B. In vivo imaging
After surgery, in vivo imaging was performed with the LSM 7 MP multiphoton microscope (Carl Zeiss Microscopy, Oberkochen, GER) using the Chameleon Vision 2 laser (Coherent Inc., Santa Clara, CA, USA). To image cerebral blood vessels, the blood plasma was marked by the fluorescently labeled dye Dextran (70 kDa, 10 mg/mL, Life Technologies, Darmstadt, GER), applied intraorbitally with a small syringe (B. Braun, Melsungen, GER). For imaging, the skull of the rats was fixed in a head holder (Luigs und Neumann, Ratingen, GER) and the animals were placed on a heating plate (Physitemp Instruments, Clifton, NJ, USA) under the microscope for one imaging session. The known maximum achievable depth for in vivo imaging in rats is up to 500 μm [34, 35], confirmed by our measurements covering all cortical layers with maximal imaging depths of 300 μm to 500 μm.
All animals were transcardially perfused directly after imaging with 120 mL phosphate-buffered saline (PBS) followed by fixation through perfusion with 120 mL of 4% paraformaldehyde (PFA) within 8 minutes. After decapitation, the brains were removed, fixed in 4% PFA for 48 hours, placed into 30% sucrose for cryo-protection for 6 days, and frozen in methylbutane (Carl Roth, Karlsruhe, GER) at -80°C.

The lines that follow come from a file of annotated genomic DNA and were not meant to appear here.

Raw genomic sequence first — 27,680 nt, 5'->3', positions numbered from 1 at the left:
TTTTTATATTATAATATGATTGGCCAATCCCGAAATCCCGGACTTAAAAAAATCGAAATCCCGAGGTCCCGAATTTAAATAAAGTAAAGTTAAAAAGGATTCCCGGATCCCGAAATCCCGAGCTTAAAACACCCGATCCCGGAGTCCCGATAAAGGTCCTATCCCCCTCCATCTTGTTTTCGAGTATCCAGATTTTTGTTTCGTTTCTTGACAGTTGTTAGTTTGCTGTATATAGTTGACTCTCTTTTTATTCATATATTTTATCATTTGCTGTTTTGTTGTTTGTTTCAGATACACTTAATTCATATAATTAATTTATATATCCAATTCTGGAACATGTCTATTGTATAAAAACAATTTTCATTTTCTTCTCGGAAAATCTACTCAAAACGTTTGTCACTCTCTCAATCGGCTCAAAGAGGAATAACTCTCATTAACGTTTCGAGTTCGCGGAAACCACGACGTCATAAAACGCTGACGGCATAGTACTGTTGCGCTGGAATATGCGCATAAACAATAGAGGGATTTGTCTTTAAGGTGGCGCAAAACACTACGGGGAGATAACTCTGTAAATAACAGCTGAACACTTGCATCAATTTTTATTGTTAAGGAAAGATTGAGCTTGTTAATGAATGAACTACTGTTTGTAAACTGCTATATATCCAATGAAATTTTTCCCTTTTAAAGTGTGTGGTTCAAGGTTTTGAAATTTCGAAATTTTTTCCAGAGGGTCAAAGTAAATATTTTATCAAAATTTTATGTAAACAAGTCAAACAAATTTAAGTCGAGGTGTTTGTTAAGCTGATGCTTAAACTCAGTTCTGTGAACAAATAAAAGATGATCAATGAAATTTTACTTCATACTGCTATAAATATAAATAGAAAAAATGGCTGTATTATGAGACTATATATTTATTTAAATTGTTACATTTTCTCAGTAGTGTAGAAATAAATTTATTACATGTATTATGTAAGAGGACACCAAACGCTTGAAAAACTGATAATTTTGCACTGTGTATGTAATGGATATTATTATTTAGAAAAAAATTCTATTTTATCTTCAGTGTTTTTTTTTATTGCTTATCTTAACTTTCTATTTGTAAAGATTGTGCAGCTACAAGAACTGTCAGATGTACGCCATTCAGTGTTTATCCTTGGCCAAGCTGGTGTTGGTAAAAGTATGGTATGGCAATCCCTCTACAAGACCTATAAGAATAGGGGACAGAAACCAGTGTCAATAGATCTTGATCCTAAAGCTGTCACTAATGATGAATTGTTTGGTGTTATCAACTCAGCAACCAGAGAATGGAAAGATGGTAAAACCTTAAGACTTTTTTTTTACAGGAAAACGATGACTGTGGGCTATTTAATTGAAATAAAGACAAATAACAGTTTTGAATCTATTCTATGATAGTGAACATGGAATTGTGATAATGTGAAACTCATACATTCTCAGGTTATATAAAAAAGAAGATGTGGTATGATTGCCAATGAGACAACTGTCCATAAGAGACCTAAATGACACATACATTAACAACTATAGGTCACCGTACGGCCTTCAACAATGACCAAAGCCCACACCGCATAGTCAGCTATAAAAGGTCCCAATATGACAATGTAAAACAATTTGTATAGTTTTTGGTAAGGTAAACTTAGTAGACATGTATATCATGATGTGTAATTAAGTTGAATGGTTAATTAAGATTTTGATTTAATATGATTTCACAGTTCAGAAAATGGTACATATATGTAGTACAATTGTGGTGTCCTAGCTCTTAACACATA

Twenty-four hours before coronal slices (30 μm) were prepared the brains were stored at-20°C. The whole brains of all animals were sliced from the frontal to the occipital pole using a cryotoma (Leica Biosystems, Nussloch, GER). Per animal there were 10 sectional planes with a distance of 930 μm between the frontal pole and the first sectional plane and a distance of 1 mm between each sectional plane respectively. Of each sectional plane three slices per brain and therefore 30 slices per rat were stained with Haematoxylin-Eosin (HE). The surgical area was located between the 5th and the 9th sectional plane, thus, the distances between the frontal pole and the surgical area were about 5 mm to 9 mm respectively and thus, the surgical area covered about 4 mm of the brain. Of the 5 sectional planes covering the surgical area, 15 slices per animal were available for histological analysis. In brief, HE-staining was performed as follows: slices were washed with distilled water, immersed in Haemalaun solution after Mayer (Carl Roth, Karlsruhe, GER) for 5 minutes, washed again, blued under running tap water for 10 minutes and stained with Eosin (Carl Roth, Karlsruhe, GER) for 40 seconds. Dehydration of the slices by immersion in increasing concentrations of alcohol (Rotisol; Carl Roth, Karlsruhe, GER) and in Xylene (Carl Roth, Karlsruhe, GER) was followed by mounting with Histomount (Shandon Histomount™ Xylene Substitute Mountant; Fisher Scientific, Schwerte, GER).